And then reality hit. Pirates pitcher Charlie Morton had the ball go off his glove, and he had to track it back down before he could make a throw to first.
Arenado lunged toward the first-base bag. It was too little, too late for salvation.
Arenado was out -- at first base and the game.
What once was a promising season has turned into a nightmare the last 7 1/2 weeks, and to see a young player with as much ability as Arenado short-change himself pushed manager Walt Weiss to the breaking point.
Colorado may have been nurturing a 1-0 lead at the time, and Arenado may be a Gold Glove fielder in addition to the No. 5 hitter in the lineup, but Weiss wasn't making any concessions to a scoreboard.
It was time to make a point. When the fourth inning ended, so did Arenado's night of work. Charlie Culberson took over at third base in the top of the fifth.
The Rockies wound up winning the game, 8-1, but they are still on a pace at 42-60 for the second-worst season in franchise history, and they are in the midst of a 16-40 slide that has taken them from three games out in the NL West to the worst record in the NL and a 14 1/2-game deficit to the division-leading Giants.
There are things like injuries, hitting slumps and pitching struggles that Weiss can't control.
Effort, however, is another topic, and Weiss made that clear with Arenado on Friday night.
"We talk about playing the game hard," said Weiss, "playing the game right and how important that is. Especially when you have been getting your [tail] kicked for a while, it's even more important, it's imperative.
"I didn't feel Nolan met that standard at that point."
"Nolan is a great kid, a great player," Weiss added. "That's how I saw it."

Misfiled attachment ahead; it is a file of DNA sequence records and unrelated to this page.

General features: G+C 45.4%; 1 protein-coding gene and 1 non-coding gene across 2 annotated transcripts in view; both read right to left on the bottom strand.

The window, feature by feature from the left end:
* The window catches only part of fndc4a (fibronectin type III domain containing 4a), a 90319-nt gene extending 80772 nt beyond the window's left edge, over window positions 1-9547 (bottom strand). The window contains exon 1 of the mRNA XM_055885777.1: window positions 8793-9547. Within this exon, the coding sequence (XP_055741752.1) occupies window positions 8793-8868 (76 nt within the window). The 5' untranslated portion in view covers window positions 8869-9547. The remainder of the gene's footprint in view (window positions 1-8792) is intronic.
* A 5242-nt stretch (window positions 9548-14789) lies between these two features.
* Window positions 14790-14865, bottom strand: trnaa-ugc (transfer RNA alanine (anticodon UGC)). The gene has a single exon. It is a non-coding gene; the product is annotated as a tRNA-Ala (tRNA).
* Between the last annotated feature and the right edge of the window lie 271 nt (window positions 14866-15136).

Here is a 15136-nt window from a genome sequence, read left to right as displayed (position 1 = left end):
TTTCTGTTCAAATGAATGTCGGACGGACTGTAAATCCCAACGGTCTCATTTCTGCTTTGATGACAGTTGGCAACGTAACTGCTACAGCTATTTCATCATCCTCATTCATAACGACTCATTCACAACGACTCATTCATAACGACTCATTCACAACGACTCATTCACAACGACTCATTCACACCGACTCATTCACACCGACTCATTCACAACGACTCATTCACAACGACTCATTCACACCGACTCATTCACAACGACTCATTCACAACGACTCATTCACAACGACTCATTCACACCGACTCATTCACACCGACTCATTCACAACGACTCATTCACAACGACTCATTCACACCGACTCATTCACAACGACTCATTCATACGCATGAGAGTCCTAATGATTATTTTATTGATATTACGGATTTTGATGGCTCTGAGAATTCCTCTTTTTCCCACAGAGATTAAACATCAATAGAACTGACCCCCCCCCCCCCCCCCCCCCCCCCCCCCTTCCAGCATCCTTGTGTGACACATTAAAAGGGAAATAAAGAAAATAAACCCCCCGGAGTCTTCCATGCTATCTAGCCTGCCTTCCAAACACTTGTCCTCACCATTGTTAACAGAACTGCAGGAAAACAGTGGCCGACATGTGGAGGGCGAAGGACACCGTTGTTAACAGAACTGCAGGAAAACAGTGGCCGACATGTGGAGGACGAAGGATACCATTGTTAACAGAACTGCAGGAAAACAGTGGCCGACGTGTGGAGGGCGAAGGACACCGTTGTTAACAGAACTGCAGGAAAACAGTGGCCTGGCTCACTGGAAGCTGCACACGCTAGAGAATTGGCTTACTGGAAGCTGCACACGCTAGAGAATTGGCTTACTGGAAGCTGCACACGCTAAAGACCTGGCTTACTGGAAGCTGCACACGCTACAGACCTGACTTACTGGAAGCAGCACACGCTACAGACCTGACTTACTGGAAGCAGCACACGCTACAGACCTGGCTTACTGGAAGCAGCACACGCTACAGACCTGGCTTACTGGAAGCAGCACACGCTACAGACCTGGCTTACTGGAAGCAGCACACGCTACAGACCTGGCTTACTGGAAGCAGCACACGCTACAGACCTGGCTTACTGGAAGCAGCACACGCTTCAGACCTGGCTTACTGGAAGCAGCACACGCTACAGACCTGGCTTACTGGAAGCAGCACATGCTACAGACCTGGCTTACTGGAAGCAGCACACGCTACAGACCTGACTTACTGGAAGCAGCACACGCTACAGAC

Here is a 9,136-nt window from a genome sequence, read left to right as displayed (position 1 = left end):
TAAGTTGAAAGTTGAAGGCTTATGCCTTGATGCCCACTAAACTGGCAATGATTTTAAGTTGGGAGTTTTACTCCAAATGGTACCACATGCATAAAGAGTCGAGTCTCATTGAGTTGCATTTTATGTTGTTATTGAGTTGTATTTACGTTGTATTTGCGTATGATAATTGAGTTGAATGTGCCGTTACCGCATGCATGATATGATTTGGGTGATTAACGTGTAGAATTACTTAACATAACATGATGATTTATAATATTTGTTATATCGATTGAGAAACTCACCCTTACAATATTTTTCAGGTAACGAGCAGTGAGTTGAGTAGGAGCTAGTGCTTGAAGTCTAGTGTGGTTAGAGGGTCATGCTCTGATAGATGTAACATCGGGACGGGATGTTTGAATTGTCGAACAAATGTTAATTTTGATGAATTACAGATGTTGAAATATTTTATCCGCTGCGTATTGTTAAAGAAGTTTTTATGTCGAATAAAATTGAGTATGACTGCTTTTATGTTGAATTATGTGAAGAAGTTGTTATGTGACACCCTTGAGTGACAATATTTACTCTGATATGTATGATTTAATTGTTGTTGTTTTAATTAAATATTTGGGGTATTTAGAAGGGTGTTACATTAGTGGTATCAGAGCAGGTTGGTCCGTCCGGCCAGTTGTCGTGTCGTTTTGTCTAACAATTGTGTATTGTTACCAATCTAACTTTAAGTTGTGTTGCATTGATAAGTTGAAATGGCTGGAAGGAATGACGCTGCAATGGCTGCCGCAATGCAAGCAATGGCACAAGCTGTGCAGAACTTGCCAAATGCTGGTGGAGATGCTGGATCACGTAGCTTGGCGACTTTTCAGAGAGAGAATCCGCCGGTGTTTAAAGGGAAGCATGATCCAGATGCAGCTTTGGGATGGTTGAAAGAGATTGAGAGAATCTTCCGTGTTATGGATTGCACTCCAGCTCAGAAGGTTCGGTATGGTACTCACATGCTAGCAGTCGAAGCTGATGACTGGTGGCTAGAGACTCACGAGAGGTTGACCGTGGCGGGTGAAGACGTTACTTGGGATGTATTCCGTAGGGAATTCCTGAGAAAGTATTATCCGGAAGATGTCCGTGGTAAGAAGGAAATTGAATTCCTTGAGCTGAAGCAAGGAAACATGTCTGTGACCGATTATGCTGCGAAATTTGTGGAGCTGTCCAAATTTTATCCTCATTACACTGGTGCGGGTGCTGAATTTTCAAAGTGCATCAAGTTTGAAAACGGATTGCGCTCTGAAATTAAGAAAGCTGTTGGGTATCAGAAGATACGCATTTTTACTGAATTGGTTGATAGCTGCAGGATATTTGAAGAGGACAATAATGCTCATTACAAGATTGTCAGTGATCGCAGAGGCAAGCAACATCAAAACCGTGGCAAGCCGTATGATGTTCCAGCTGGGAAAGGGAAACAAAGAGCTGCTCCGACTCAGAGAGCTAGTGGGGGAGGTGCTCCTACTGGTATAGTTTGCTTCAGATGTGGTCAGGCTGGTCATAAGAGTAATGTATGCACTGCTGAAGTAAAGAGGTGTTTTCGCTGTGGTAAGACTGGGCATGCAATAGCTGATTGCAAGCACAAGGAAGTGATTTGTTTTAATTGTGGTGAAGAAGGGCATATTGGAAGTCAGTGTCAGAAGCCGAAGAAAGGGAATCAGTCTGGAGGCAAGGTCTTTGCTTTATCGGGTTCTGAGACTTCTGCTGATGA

By the time the media was allowed into Colorado's clubhouse, Arenado was dressed and gone. He did, however, return to the bench for the remaining innings of the game, and he offered his sincere congratulations to the likes of Josh Rutledge, who doubled twice and drove in four runs, and Carlos Gonzalez, whose 10th home run punctuated a seven-run seventh.
"He knows what he did wrong," said shortstop Troy Tulowitzki, who became a confidant of Arenado's when Arenado was at the Class A level in the Minor Leagues. "Like all of us do, we make a mistake and learn from it. He's going to learn from his mistake."
Arenado has proven that before. It was back in the summer of 2012. He was playing with Double-A Tulsa, and he had enjoyed that previous offseason by earning Arizona Fall League MVP honors over a group that included Mike Trout. Arenado was just waiting for a phone call to tell him he was jumping directly to the big leagues.
It never came.
There were concerns about his attitude and focus.
General manager Dan O'Dowd even made a late July trip to Tulsa to confront Arenado face-to-face, and he told him that he wasn't going to even get a September callup. Even the next spring, when Arenado put on an impressive display, O'Dowd didn't back down.
By the end of April 2013, however, Arenado had met expectations and got the call to the big leagues.
This is just another challenge for Arenado to meet. He's not the first player -- young or old -- to let emotions get the best of him.
And sometimes the appearance is actually worse than the emotion.
Tulowitzki knows that well.
In a 2008 season that saw him sidelined early with a torn quadriceps tendon, he had been back in the lineup for only 12 games before he suffered a lacerated right hand on July 4 from the splinters of a bat he slammed to the ground after flying out with two on to end the sixth inning of a game the Marlins led, 13-12. He spent the next 15 days on the disabled list.
"I've snapped worse than that 20 times," said Tulowitzki, "but I had a broken bat, and when I threw it into the bat box, it sliced my hand. It's a mistake I'll never make again."
And the Rockies are hoping that Arenado's slow gait to first is something they won't see again either.